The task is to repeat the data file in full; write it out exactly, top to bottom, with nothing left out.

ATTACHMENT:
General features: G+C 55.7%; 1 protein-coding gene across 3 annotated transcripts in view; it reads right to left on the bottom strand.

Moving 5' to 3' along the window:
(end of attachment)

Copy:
General features: G+C 55.7%; 1 protein-coding gene across 3 annotated transcripts in view; it reads right to left on the bottom strand.

Moving 5' to 3' along the window: